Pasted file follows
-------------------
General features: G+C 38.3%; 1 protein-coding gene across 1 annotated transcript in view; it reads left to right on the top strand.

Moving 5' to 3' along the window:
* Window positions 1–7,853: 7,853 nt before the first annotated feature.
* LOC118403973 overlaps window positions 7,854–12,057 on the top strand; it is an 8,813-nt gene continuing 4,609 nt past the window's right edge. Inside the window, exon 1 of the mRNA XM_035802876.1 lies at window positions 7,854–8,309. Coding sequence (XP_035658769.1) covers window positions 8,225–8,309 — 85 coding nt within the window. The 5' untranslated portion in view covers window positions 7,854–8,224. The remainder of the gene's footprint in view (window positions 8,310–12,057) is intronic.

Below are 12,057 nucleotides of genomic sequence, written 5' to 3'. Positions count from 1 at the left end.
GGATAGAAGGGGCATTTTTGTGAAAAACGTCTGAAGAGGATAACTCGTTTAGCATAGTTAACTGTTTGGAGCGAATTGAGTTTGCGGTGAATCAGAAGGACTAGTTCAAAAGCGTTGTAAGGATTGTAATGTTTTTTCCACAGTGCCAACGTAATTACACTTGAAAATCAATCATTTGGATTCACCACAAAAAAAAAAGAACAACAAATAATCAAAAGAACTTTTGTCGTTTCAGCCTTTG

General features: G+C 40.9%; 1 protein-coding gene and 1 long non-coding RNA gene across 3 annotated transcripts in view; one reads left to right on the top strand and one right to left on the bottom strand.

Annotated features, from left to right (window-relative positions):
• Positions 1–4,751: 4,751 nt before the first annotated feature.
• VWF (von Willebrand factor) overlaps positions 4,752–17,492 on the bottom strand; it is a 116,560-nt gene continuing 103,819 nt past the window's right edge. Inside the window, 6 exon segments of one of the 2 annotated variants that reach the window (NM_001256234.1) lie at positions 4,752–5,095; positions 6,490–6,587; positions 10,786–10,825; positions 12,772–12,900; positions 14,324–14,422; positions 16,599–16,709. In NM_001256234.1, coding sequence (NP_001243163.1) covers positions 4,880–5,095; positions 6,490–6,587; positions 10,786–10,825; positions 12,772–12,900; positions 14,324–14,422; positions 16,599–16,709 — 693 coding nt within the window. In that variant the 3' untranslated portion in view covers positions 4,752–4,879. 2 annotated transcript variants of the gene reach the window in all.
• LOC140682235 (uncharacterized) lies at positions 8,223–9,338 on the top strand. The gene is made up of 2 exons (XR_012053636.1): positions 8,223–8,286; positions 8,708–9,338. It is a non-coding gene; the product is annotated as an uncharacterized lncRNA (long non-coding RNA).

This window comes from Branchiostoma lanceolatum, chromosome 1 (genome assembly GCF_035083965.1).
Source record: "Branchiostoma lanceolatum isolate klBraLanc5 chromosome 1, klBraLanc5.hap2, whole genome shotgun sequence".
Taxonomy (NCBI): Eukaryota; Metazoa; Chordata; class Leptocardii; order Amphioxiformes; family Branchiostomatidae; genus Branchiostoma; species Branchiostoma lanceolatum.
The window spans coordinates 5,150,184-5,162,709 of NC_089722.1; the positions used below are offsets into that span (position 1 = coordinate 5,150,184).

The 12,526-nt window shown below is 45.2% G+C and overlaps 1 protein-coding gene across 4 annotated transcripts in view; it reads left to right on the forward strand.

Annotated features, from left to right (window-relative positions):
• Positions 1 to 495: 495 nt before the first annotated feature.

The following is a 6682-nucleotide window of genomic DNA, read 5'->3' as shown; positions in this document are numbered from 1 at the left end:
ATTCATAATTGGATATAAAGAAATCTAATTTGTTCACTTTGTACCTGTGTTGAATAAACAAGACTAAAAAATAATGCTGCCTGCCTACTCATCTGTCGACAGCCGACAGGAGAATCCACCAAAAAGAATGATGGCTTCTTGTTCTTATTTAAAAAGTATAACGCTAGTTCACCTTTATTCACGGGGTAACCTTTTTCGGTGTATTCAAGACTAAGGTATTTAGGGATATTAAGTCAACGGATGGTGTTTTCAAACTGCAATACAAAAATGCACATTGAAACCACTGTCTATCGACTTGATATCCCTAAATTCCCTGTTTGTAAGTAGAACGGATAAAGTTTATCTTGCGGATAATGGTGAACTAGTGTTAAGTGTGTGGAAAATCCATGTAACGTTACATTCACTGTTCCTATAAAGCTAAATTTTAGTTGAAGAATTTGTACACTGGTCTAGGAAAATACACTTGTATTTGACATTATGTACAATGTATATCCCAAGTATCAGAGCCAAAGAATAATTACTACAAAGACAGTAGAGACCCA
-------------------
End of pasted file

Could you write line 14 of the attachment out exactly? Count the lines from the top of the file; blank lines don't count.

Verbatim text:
Taxonomy (NCBI): Eukaryota; Metazoa; Chordata; class Leptocardii; order Amphioxiformes; family Branchiostomatidae; genus Branchiostoma; species Branchiostoma lanceolatum.